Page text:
I gotta admit: these incense sticks are surprisingly effective. The Murphy’s smells of citronella, cedar, lemongrass, rosemary, and peppermint; the Madison James is a mix of geranium, Texas cedar, clove, and some secret family ingredients. Both brands have a burn time of around 2.5 hours and both cost about a dollar per stick, too. If you have a small outdoor space (like a balcony!), just one of these will keep you comfortable all night.

Chewy | Amazon

Mosquito dunks are dissolving tablets to be used in any standing water. They contain a natural bacteria, found in soil, that’s fatal for mosquitos but nontoxic to other wildlife. Each tablet works for about 30 days and can treat about 100 square feet of water, so they’re a great budget buy that you can grab for under $10! (Pro tip: break your dunk into smaller pieces for treating birdbaths, troughs, and tiny ponds!)

Sprays And Stickers

BuzzPatch Sticker

Parents, rejoice!!! You no longer need to chase your kid around the house in an attempt to get them to wear bug spray! These non-woven fabric stickers are coated with all-natural oils that repel mosquitos – AND THEY ACTUALLY WORK, for up to 72 hours (though they’re markedly more effective in the first 8 hours). Simply throw a few patches on – 4 is the recommended number for kids 6 and up…including parents 🙂 – and you’ll be good to go. I was genuinely BLOWN AWAY by these.

Kinfield Golden Hour Spray | Kinfield Golden Hour Wipes

Clean ingredients that smell like a nostalgic summer memory? SIGN ME UP. Kinfield was a new-to-me brand (thank you to those who recommended them!) and I’m so excited to pass them on – this DEET-free spray uses Indian Citronella, lemongrass, clove, and a liiiiitle bit of vanilla to keep the bugs at bay. And if the spray’s scent is too strong for your tastes, give their mosquito repellant wipes a try! (Similar ingredients, lighter scent. Perfect for stashing in the car, too!)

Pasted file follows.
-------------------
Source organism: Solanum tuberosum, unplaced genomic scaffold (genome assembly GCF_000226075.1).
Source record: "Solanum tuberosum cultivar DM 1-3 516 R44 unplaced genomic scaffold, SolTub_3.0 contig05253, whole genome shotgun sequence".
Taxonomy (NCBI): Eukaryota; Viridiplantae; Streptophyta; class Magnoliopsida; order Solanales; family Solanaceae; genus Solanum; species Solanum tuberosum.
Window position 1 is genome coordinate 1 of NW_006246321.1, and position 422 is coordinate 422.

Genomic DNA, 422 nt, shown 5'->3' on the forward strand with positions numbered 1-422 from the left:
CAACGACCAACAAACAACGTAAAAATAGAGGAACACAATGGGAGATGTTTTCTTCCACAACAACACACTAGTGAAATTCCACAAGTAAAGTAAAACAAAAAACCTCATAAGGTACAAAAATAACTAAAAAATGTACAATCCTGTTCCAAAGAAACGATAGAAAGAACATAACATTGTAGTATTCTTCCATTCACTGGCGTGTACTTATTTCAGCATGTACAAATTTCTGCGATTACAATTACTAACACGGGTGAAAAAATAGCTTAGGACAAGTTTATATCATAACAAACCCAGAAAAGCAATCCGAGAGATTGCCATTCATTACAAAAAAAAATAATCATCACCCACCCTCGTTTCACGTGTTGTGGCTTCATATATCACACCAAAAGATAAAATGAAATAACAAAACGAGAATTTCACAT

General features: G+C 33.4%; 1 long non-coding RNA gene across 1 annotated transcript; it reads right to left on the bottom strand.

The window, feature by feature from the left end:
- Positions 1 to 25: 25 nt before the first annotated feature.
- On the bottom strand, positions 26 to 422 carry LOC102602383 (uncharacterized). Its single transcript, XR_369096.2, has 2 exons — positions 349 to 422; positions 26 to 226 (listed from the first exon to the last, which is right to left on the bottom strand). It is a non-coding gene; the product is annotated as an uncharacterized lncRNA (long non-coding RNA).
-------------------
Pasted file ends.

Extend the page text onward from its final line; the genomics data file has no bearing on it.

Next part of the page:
Sawyer Picaridin Repellant

If the all-natural products aren’t cutting it and you’re in need of something with a bit more bite (pun intended?), this Sawyer repellant is the best picaridin (like DEET, but nontoxic) option on the market. It protects for up to 12 hours against mosquitoes and ticks and up to 8 hours against other annoying critters, like flies and gnats. The only caveat is that it can leave your skin feeling a little greasy, but it’s a small price to pay for being bite-free!

Environmental Solutions

As it turns out, we can use nature in our favor! If a summer filled with gardening sounds like fun to you, be sure to plant a bit of catnip, citronella, beautyberry, lemon balm, lavender, or marigolds around any of your favorite outdoor lounge spots. They’re beautiful (win) and mosquitos HATE the way each of these plants smell (double win!). A local gardening center can help advise. (And for the record: some of these aren’t safe for pets, so do your research if you have any furry friends who like to chow down on greenery!)

Outdoor Bat House

Never in my wildest dreams would I have EVER anticipated seeing so many testimonials from folks who say their bat houses totally annihilated their mosquito population. And since I wasn’t going to test it out in my apartment, I guess I’ll take them for their word? I did look into it, though, and bats can eat up to 7,000 bugs per night (again, ready to join your bar trivia team anytime), so they’re an extraordinary form of natural pest control if you have the space!

After The Bite

Amazon | Urban Outfitters